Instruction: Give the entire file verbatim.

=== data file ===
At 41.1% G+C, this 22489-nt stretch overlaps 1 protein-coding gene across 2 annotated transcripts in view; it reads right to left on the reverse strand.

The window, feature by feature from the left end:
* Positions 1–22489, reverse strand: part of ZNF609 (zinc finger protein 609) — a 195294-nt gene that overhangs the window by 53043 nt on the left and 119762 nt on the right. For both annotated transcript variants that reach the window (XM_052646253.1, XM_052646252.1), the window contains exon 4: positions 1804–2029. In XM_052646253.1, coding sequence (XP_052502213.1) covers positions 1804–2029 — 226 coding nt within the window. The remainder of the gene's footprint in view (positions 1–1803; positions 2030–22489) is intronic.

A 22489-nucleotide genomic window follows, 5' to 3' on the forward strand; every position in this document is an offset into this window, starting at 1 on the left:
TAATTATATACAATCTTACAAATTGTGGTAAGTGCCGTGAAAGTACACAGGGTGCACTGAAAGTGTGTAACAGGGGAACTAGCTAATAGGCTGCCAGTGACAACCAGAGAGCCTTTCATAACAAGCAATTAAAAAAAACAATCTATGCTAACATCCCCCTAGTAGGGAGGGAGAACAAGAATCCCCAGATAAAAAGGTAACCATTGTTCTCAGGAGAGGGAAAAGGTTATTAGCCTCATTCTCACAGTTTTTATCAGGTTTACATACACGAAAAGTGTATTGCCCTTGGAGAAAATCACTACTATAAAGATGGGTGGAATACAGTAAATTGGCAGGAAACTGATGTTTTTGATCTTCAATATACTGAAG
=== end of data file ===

At 41.1% G+C, this 22489-nt stretch overlaps 1 protein-coding gene across 2 annotated transcripts in view; it reads right to left on the reverse strand.

The window, feature by feature from the left end:
* Positions 1–22489, reverse strand: part of ZNF609 (zinc finger protein 609) — a 195294-nt gene that overhangs the window by 53043 nt on the left and 119762 nt on the right. For both annotated transcript variants that reach the window (XM_052646253.1, XM_052646252.1), the window contains exon 4: positions 1804–2029. In XM_052646253.1, coding sequence (XP_052502213.1) covers positions 1804–2029 — 226 coding nt within the window. The remainder of the gene's footprint in view (positions 1–1803; positions 2030–22489) is intronic.

A 22489-nucleotide genomic window follows, 5' to 3' on the forward strand; every position in this document is an offset into this window, starting at 1 on the left:
TAATTATATACAATCTTACAAATTGTGGTAAGTGCCGTGAAAGTACACAGGGTGCACTGAAAGTGTGTAACAGGGGAACTAGCTAATAGGCTGCCAGTGACAACCAGAGAGCCTTTCATAACAAGCAATTAAAAAAAACAATCTATGCTAACATCCCCCTAGTAGGGAGGGAGAACAAGAATCCCCAGATAAAAAGGTAACCATTGTTCTCAGGAGAGGGAAAAGGTTATTAGCCTCATTCTCACAGTTTTTATCAGGTTTACATACACGAAAAGTGTATTGCCCTTGGAGAAAATCACTACTATAAAGATGGGTGGAATACAGTAAATTGGCAGGAAACTGATGTTTTTGATCTTCAATATACTGAAG